Amu Hassan How to Roller Skate: Skating equipment You need a helmet, knee pads, and wrist guards for your safety. Choosing Skates (Inline Vs Quad Skates) The type of skates you want depends on what kind of skating you would like to do. If you want to have fun and go outdoors or in a roller rink then quad skates are the best. These skates have four wheels horizontally. Inline skates are used for speed and going in a straight line. These skates have four wheels vertically. Skating posture Skating is like squatting which means that when you skate your body should be as low as possible to the ground for the most balance. You do this by keeping knees bent and shoulders slightly forward. Your hands should be low and in front of you. Starting to Skate The easiest way to start skating is to walk like a duck. Your toes should be pointed out, heels together so that your skates are in a v-shape position. You should then take some steps from right to left over again for some time. Each step should become a glide while you get more comfortable. If you want to move faster with each glide, your heels of the skates should be below your body which puts more pressure on the heels wheels. In order to go forward, push from your heels with no pressure on your toes. In order to go backward, push on your toes. Stopping There are brakes added to the back of the right skate. The right leg is the power leg and that power is what you need to use the brake in the best way. In order to break successfully depends on the skater’s ability to put full pressure on the right heel brake. It is just like a car when the driver presses on the break. The car will not fully stop if there is not enough pressure. When you practice braking, the skater should be gliding, shoulders slightly forward, and knees bent. Glide with both skates parallel and close together as possible. Roll the right skate forward but not in front of the left skate so the right heel brake is a little ahead of the left skate’s toe wheel. Quickly lift the front wheels of the right skate and push downward on the heel brake hard. You can use both hands to push down on the right knee to put more pressure on the right heel brake. Skating without falling Bend your knees so that when you look down at your toes your knees hide your view of them. This will lower your center of gravity so that you will be more balanced. If you do lose your balance, stretch your palms forward touching the pavement first with your wrist guards, then your knee pads, and finally your elbow pads. These guards have plastic caps so that you will slide over the skating surface which minimizes the impact of the fall. It is useful to find a place that is level and smooth like a roller rink and does not have much traffic. The “T-Stop” (Inline and Quad skating) The T-Stop is another way of braking. The skater must have to glide for at least 20 to 40 feet on one leg. Lightly drag the other skate’s wheels behind when you are gliding on the front leg. This is called the T-stop because the back skate is perpendicular 90 degrees to the front. This can only work if you do not lean back on the rear skate or use it to balance. The rear skate is like a parachute dragging to stop. At this point you are practicing gliding on one leg with your body leaning forward parallel to the ground. However, when you drag the other foot in perpendicular it will stop you instead. It can also turn you around instead if you put pressure on the wheels of the back skate. The “V-Stop” (Inline Skating) You use the V-stop for braking if you are a slow skater. You use both skates when in the V-stop. Form a V shape with both skates either facing forward or backward. Then, bring your skates converging or diverging onto each other which will slow you down and then stop you. Tricks  Crossover turn: Start by gliding. When you are ready to turn, cross your skates over the  direction you are going. You have to turn your body and shoulder. Then, push off with the skate that’s in the back of you. Lean into the turn and keep your knees a little bent to help keep balance. Jumping: Start by doing a couple glides, then bring your skates together, crouch, and jump. Increasing the distance of the jump will come with your amount of practice. Practice You can practice at a rink or eventually join a team to learn better skills. There is roller hockey and aggressive skating teams. There are outdoor, indoor, and speed roller skates which can help decide the type of skater you are. 1 ENGL 318-002, -003 S15 | Dr. Angeli Technical Description Project (30 points, individual) What is a Technical Description? In any professional career, you will find that the ability to accurately describe things, places, or processes is essential. In this project, you will select a technology or process to describe. You will use rhetorical strategies to compose a clear and persuasive technical document that utilizes strong document design. This project includes four deliverables: a memo describing your plans for the project, a draft, the technical description (TD), and a rhetorical assessment for the TD. What is the TD’s Rhetorical Situation? Context: 850-1,000 word single-spaced print, color document (word count includes figure captions); to be read in a workplace context that you choose Users: Users of a technology or process at a workplace that you choose Purpose: To inform users about your chosen technology or process Subject: Your chosen technology or process What are the Project’s Goals? The purpose of this project is to familiarize you with the process of developing a thoroughly written technical description. As such, completing this project will help you meet the following course goals: Writing in Context • Analyze the invention, manufacture, and distribution of technologies in context and use writing to communicate these attributes in a variety of media and genres. • Write to the different levels of technical expertise of a range of audiences and stakeholders to foster technical understanding. Project Management • Understand, develop, and deploy various strategies for planning, researching, drafting, revising, and editing documents both individually and collaboratively. • Select and use appropriate technologies that effectively and ethically address professional situations and audiences. • Build professional ethos through documentation and accountability. Document Design • Understand and adapt to genre conventions and expectations of a range of audiences including both technical and non-technical audiences; • Ensure the technical accuracy of visual content. Research • Locate, evaluate, and use print and online information selectively for particular audiences and purposes; • Triangulate sources of evidence; • Explain and apply an audience-focused process for planning and designing messages for specific purposes common in business and industry settings 2 • • • Employ an effective writing process, which includes analyzing the rhetorical situation; fostering ideas; efficiently gathering information; and developing organization, drafting, revision, and careful editing skills Select the best media and/or document types for delivering a given message to a particular audience Produce professional-looking, clearly written, well-organized, ethical, and persuasive business documents You will also address the following core curriculum outcomes: 1. Recognize and employ models and practices of written communication specific to a particular discipline or profession. 2. Recognize and employ techniques of formatting and documentation appropriate to a particular discipline or profession. 3. Integrate material effectively from outside sources into their own prose. 4. Analyze and evaluate complex discipline-based claims and current research questions. 5. Demonstrate a developed ability to compose clear, effective prose, including through the practice of revision. 6. Produce professional prose that follows accepted conventions of grammar, punctuation, and style. What Deliverables Will I Complete? You will complete four deliverables for this project: a project memo, a draft, the TD, and a rhetorical assessment. TD Project Memo (Tuesday 2/24) 5 points Compose a memo that describes the technology or process you will describe in this project. Your supervisor wants to know your plans for the TD that he/she has asked you to write. As such, your user for the memo is your immediate supervisor at your chosen workplace. You will describe your plans for creating the TD. Specifically, you will describe the context in which your users will use your TD and how you will partition your TD. Use these headings: • • • Your TD’s rhetorical situation Your research plan; include sources you will use and how you will use them Your partition plan for your TD Complete the reader analysis and context of use charts for your TD. Attach your completed charts to your memo. Use the templates on Blackboard (“Project Information”  “Tech Description”  “TD Charts”). TD Draft (Thursday, 3/5) Participation Credit You will submit a draft for participation credit. You will be working with your classmates in class to receive their feedback. 3 Technical Description (Tuesday, 3/10) 15 points Following Chapter 6 in Technical Communication Today and our analysis of models/examples of TDs, you will compose a TD for a technology or a process. Include the sections, items, and features as described on pp. 128-137 under “Step 3: Organize and Draft Your Technical Description.” Print your TD in color. Staple it before class. Rhetorical Assessment (Tuesday, 3/10) 10 points The rhetorical assessment (RA) is a one- to two-page memo addressed to me in which you reflect on the rhetorical choices you made during the project. In your memo, explain and discuss the following: 1. What are the most and least effective parts of your TD? Support your claims with explanations and examples from your document. 2. What three new things did you learn about technical writing research? 3. What new skills did you learn? 4. How will these skills make you useful in your other courses and workplace? Print and staple your memo. See the example on the next page. Please note that the items highlighted in blue will change each time you write your RA, which you will write for each project you complete this semester. 4 To: Dr. Angeli, ENGL 318-002 or -003 Professor From: Your Name, ENGL 318-002 or -003 Student Date: March 10, 2015 Subject: Your Last Name Project Title Rhetorical Assessment The purpose of this memo is to inform you about some of my rhetorical choices for “Project Title.” In this memo, I will discuss the most and least effective parts of “Project Title,” three new things I learned about research, and the skills I learned in this project. I will end by discussing how these skills transfer to my major and career. My Project’s Most Effective Parts The most effective parts of my technical description are my research methods and solutions. My research methods are effective because I . . . . Further, I conducted surveys . . . My research methods section is strong because . . . In the third paragraph in this section, I . . . I feel that this paragraph is strong because . . . My second section is effective because it is fully supported with research results. I have elaborated on . . . . Also, I addressed my audience’s needs by . . . My third solution is very strong. As you can see in the first paragraph of that section, I identify . . . My Project’s Least Effective Parts The least effective parts are my background information section and . . . . My background is not effective because I was not able to interview a co-worker . . . To address this weakness, I interviewed an intern. While the intern provided me with useful information, an interview with a co-worker would have been better because . . . My . . . is weak because . . . Three Things I Learned about Research I learned that interviews and databases are important when conducting technical writing research. These methods are important because . . . Interviews allow a researcher to . . . . Databases are helpful for research because . . . I found them useful because . . . Skills I Learned In this project, I learned that planning plays a key role when writing. I learned this because . . . I also learned that revision is important in technical writing. My first draft was . . . I revised by having peers read it and meeting Dr. Angeli in office hours. I learned that readability is important and that all sentences need subject-verb-object structures. I learned that revision is important because . . . I revised my work by . . . How These Skills Make Me Useful in Class and at Work My major is business administration. As a business major and future business employee, I will need to plan my schedule so that I complete work . . . 5 I also write a lot in my major; therefore, I revise a lot. I plan to revise my assignments from now on by . . . Thank you for reading my memo. If you have any questions, please contact me at eangeli@towson.edu or 410-704-2858. ENGL 318 -002, -003 S15 | Dr. Angeli | TD Memo Rubric: 5 points 5 Accept Exceptional work 4 Accept with revisions Above average 3 Revise and resubmit Average 2 Needs serious revisions Below average 1 Reject Well below average Memo demonstrates author fully, clearly understood and addressed requirements, producing exceptional work. Memo demonstrates author understood and addressed requirements, producing above average work. Memo demonstrates author understood and addressed requirements, producing average work. Memo demonstrates author may not have understood and/or addressed requirements. Memo does not meet requirements. Author outlines a full, clear project plan. Author thoroughly, accurately completes both charts. Demonstrates an exceptional understanding of RS. Author clearly, fully responds to the audience's needs, values, and expectations. Tone, style, and formatting are appropriate for its intended audience. Contains no distracting grammar and/or mechanics errors. Author outlines a clear project plan. Author completes both charts. Demonstrates a solid understanding of RS. Tone, style, and formatting are mostly appropriate for its intended audience. Contains some distracting grammar and/or mechanics errors. Author includes a project plan, though parts may be underdeveloped. Author completes most of the charts. Demonstrates a basic understanding of RS. Tone, style, and formatting may or may not be appropriate for its intended audience. Contains multiple, repeated grammar and/or mechanics errors. Author misses critical components of the assignment. Charts demonstrate that the author does not understand RS. Tone, style, and formatting are not appropriate for its intended audience. Contains grammar and/or mechanics errors that impede the audience's ability to understand the writing. Indicates author did not understand readings/assignment requirement/audience needs, values, and expectations. Tone, style, and formatting indicate author did not understand the audience's needs. Contains grammar and/or mechanics errors that result in unintelligible writing. ENGL 318-002, -003 S15 | Dr. Angeli | Tech Description Rubric: 15 points Content (10 points) Document is targeted to a specific audience. Document answers all readers’ questions and describes a process, object, or technology. Research and results are presented ethically and appropriately to support author’s claims. Document contains all required components: • Specific and precise title • Intro (definition, purpose, main point, importance, overall description, list/outline) • Description by features/function/stages • Thorough use of senses/similes/analogies/metaphor • Conclusion • Resources/for more information Score Range (10 points) 0 – missing a majority of key components; does not answer crucial audience questions; readers would not be able to make an informed choice 4 – missing key components; low level of quality and/or completeness; readers probably would not be able to take action 6 – contains half of the key components; average work quality; readers may not be able to take action 8 – contains most key components, may miss minor components; above average work quality; readers would most likely be able to take action 10 – contains all key and minor components; exceptional, professional work quality; readers can take action Score Earned (10 points) Organization and Layout (3 points) Document’s partition plan is purposeful, clear, effective, and appropriate. Layout improves document’s effectiveness. Document contains headings. Document contains appropriate graphics, images, and captions. Score Range (3 points) 0 – missing a majority of key components; layout inhibits document; readers could not take action 1 – contains half of the key components; layout may or may not effect the document; average work quality; readers may be able take action 3 – contains all key components; design effectively enhances document; exceptional, professional quality; readers can take action Score Earned (3 points) Editing (2 points) Document is readable and appropriate for the primary audience. Document is edited to adhere to word limit. Document was proofread to ensure a strong author ethos. Score Range (2 points) 0 – errors create an unintelligible document; no proofreading evident 1 – errors are consistent; may or may not inhibit meaning; proofreading may be evident 2 – virtually no errors; proofreading effective Score Earned (2 points) TOTAL GRADE EARNED/15 points /15 points ENGL 318-002, -003 S15 | Dr. Angeli | Tech Description | Rhetorical Assessment Rubric: 10 points Content (5 points) Document contains all required components. • The most and least effective parts of your TD. Support your claims with explanations and examples from your document. • Three new things you learned about technical writing research. • The skills you learned in this project and how they will make you useful in courses and the workplace. Each component is thoroughly supported and explained to answer the audience’s questions. Score Range (5 points) 0 – missing a majority of key components; does not answer crucial audience questions 3 – contains half of the key components, may miss minor components; may not answer all audience’s questions; average work quality 5 – contains all key and minor components; answer all audience’s questions; exceptional, professional work quality Score Earned (5 points) Organization and Design (3 points) Document contains all memo conventions. Document contains effective and appropriate headings. Score Range (3 points) 0 – missing a majority of key components; layout inhibits document 1.5 – contains half of the key components; average work quality 3 – contains all key components; layout effectively enhances document; exceptional, professional quality Score Earned (3 points) Editing (2 points) Document is readable and appropriate for the primary audience. Document was proofread to ensure a strong author ethos. Score Range (2 points) 0 – errors create an unintelligible document; no proofreading evident 2 – virtually no errors; proofreading effective Score Earned (2 points) TOTAL GRADE EARNED/10 points /10 points ...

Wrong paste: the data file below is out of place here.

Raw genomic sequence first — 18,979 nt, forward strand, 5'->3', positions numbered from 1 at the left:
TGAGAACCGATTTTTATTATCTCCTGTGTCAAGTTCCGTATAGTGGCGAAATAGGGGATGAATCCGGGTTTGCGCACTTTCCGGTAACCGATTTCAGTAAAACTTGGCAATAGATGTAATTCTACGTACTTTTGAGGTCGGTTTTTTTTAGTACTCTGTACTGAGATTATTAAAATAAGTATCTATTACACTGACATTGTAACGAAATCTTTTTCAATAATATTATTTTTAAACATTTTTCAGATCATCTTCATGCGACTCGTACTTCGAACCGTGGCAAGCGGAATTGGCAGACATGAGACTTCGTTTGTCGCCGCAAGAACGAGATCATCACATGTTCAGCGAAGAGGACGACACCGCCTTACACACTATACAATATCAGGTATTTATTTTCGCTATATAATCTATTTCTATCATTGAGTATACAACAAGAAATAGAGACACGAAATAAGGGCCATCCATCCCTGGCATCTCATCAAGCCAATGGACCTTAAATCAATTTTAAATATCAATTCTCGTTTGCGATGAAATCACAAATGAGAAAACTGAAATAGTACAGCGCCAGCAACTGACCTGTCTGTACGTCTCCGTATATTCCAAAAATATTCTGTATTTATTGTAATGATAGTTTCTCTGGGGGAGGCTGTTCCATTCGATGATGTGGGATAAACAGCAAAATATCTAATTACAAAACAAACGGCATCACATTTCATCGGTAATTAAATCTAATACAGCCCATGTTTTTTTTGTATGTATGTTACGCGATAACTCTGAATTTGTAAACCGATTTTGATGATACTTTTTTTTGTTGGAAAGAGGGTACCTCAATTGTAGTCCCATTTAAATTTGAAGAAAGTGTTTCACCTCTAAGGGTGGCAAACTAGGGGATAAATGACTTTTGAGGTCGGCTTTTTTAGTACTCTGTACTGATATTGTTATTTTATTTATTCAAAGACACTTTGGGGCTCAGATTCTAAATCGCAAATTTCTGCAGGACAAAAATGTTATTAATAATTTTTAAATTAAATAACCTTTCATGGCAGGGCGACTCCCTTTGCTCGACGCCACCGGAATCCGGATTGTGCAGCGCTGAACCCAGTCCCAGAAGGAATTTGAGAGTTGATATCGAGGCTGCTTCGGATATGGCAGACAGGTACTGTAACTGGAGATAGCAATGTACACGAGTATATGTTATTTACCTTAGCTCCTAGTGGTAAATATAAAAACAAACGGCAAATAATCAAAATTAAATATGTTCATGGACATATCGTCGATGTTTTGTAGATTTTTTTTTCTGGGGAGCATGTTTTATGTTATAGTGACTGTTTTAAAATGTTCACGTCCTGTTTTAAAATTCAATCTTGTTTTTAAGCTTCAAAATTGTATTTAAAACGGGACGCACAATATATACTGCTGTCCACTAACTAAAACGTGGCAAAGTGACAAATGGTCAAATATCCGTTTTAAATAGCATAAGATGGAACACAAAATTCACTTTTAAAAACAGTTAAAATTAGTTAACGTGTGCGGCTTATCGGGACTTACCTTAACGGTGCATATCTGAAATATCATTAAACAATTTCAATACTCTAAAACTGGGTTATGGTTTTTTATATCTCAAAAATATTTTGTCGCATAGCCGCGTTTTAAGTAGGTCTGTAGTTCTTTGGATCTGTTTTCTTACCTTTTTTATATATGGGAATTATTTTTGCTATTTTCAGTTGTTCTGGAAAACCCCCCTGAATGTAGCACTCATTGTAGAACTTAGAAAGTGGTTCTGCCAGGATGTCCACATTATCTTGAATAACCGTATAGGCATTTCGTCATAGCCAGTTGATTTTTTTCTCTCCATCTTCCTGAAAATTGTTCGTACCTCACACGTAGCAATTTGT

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Final Answer

New York University

Anonymous
Return customer, been using sp for a good two years now.

Anonymous
Thanks as always for the good work!

Anonymous
Excellent job